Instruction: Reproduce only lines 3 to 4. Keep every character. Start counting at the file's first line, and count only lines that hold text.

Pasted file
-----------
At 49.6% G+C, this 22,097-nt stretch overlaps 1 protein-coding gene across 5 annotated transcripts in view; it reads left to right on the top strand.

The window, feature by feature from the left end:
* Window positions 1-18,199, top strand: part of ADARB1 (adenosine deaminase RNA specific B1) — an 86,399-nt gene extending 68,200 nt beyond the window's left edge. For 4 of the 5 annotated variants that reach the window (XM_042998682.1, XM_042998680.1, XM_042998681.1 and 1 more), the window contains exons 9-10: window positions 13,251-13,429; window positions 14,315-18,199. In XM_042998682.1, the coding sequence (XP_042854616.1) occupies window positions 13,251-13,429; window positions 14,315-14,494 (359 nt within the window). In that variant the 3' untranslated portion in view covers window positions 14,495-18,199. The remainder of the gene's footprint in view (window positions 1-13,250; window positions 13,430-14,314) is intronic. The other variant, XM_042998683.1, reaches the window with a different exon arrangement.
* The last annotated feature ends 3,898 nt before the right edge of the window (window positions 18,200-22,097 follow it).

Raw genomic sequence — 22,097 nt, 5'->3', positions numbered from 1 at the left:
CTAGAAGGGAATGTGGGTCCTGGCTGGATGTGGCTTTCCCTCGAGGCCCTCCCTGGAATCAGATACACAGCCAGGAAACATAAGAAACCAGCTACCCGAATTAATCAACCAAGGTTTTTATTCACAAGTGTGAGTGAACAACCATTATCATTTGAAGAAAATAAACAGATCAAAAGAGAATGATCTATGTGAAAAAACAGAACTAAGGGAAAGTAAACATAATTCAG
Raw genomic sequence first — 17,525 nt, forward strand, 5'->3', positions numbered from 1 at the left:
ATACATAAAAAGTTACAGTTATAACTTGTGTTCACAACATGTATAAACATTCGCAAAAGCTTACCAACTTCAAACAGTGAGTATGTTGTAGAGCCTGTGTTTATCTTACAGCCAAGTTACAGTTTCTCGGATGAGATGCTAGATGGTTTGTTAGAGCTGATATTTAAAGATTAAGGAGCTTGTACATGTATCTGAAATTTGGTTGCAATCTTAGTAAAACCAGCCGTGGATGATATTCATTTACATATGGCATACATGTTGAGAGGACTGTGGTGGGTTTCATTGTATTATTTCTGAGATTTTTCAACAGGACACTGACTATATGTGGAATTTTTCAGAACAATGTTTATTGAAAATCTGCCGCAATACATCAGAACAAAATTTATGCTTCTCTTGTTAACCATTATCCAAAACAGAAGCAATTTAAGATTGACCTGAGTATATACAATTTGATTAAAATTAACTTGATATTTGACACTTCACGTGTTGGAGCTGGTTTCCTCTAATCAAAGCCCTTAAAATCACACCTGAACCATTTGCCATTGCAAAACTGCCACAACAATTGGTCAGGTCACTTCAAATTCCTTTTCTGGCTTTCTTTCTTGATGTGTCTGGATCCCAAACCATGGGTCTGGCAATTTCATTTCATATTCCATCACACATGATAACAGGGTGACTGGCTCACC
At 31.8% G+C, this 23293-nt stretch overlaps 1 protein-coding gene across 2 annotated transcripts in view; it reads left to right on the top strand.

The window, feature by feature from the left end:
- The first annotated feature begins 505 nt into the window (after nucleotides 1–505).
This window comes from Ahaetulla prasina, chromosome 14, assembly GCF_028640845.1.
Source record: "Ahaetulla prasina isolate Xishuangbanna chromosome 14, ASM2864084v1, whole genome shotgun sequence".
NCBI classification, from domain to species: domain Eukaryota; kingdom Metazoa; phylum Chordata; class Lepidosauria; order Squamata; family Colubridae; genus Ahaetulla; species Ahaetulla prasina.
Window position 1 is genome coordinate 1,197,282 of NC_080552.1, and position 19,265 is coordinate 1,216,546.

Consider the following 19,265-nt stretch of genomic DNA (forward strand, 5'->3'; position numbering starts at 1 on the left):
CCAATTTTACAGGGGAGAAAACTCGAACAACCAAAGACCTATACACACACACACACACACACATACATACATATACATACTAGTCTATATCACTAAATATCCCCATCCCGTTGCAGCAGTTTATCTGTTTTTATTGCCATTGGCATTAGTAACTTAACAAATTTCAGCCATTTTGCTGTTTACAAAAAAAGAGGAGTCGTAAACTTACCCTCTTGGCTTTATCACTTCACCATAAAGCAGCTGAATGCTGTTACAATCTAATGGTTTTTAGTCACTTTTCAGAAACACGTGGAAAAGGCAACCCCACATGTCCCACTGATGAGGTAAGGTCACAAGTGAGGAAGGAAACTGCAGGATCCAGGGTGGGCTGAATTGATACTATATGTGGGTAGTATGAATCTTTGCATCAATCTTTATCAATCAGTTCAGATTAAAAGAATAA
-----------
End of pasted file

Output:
* Window positions 1-18,199, top strand: part of ADARB1 (adenosine deaminase RNA specific B1) — an 86,399-nt gene extending 68,200 nt beyond the window's left edge. For 4 of the 5 annotated variants that reach the window (XM_042998682.1, XM_042998680.1, XM_042998681.1 and 1 more), the window contains exons 9-10: window positions 13,251-13,429; window positions 14,315-18,199. In XM_042998682.1, the coding sequence (XP_042854616.1) occupies window positions 13,251-13,429; window positions 14,315-14,494 (359 nt within the window). In that variant the 3' untranslated portion in view covers window positions 14,495-18,199. The remainder of the gene's footprint in view (window positions 1-13,250; window positions 13,430-14,314) is intronic. The other variant, XM_042998683.1, reaches the window with a different exon arrangement.
* The last annotated feature ends 3,898 nt before the right edge of the window (window positions 18,200-22,097 follow it).